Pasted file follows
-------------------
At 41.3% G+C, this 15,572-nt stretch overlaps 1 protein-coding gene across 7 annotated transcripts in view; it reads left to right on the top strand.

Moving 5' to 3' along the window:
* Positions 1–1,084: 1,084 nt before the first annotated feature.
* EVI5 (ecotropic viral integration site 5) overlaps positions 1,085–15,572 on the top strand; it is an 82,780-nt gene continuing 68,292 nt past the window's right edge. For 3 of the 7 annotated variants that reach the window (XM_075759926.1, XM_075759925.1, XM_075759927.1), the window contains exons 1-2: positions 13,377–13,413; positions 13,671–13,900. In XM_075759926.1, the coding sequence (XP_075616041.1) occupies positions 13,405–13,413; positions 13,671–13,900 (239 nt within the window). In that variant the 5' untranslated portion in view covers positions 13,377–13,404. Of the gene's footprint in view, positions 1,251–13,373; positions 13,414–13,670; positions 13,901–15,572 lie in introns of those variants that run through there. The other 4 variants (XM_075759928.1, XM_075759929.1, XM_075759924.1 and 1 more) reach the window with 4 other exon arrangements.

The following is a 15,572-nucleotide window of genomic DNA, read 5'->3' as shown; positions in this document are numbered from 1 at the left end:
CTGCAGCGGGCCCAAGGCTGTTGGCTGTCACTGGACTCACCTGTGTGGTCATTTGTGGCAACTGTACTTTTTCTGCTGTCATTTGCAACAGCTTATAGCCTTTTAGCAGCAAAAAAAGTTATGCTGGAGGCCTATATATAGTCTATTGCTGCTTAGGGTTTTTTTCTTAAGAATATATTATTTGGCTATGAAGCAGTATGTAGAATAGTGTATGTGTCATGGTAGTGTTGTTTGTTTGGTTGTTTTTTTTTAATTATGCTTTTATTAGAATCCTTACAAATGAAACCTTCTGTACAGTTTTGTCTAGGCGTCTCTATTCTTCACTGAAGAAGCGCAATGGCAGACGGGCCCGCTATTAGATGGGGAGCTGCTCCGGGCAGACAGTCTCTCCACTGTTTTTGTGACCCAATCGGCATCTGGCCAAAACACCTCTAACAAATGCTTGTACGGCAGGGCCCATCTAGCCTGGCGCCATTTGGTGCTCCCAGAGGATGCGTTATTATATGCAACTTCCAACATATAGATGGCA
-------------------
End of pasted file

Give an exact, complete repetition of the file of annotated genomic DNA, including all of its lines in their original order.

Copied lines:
At 41.3% G+C, this 15,572-nt stretch overlaps 1 protein-coding gene across 7 annotated transcripts in view; it reads left to right on the top strand.

Moving 5' to 3' along the window:
* Positions 1–1,084: 1,084 nt before the first annotated feature.
* EVI5 (ecotropic viral integration site 5) overlaps positions 1,085–15,572 on the top strand; it is an 82,780-nt gene continuing 68,292 nt past the window's right edge. For 3 of the 7 annotated variants that reach the window (XM_075759926.1, XM_075759925.1, XM_075759927.1), the window contains exons 1-2: positions 13,377–13,413; positions 13,671–13,900. In XM_075759926.1, the coding sequence (XP_075616041.1) occupies positions 13,405–13,413; positions 13,671–13,900 (239 nt within the window). In that variant the 5' untranslated portion in view covers positions 13,377–13,404. Of the gene's footprint in view, positions 1,251–13,373; positions 13,414–13,670; positions 13,901–15,572 lie in introns of those variants that run through there. The other 4 variants (XM_075759928.1, XM_075759929.1, XM_075759924.1 and 1 more) reach the window with 4 other exon arrangements.

The following is a 15,572-nucleotide window of genomic DNA, read 5'->3' as shown; positions in this document are numbered from 1 at the left end:
CTGCAGCGGGCCCAAGGCTGTTGGCTGTCACTGGACTCACCTGTGTGGTCATTTGTGGCAACTGTACTTTTTCTGCTGTCATTTGCAACAGCTTATAGCCTTTTAGCAGCAAAAAAAGTTATGCTGGAGGCCTATATATAGTCTATTGCTGCTTAGGGTTTTTTTCTTAAGAATATATTATTTGGCTATGAAGCAGTATGTAGAATAGTGTATGTGTCATGGTAGTGTTGTTTGTTTGGTTGTTTTTTTTTAATTATGCTTTTATTAGAATCCTTACAAATGAAACCTTCTGTACAGTTTTGTCTAGGCGTCTCTATTCTTCACTGAAGAAGCGCAATGGCAGACGGGCCCGCTATTAGATGGGGAGCTGCTCCGGGCAGACAGTCTCTCCACTGTTTTTGTGACCCAATCGGCATCTGGCCAAAACACCTCTAACAAATGCTTGTACGGCAGGGCCCATCTAGCCTGGCGCCATTTGGTGCTCCCAGAGGATGCGTTATTATATGCAACTTCCAACATATAGATGGCA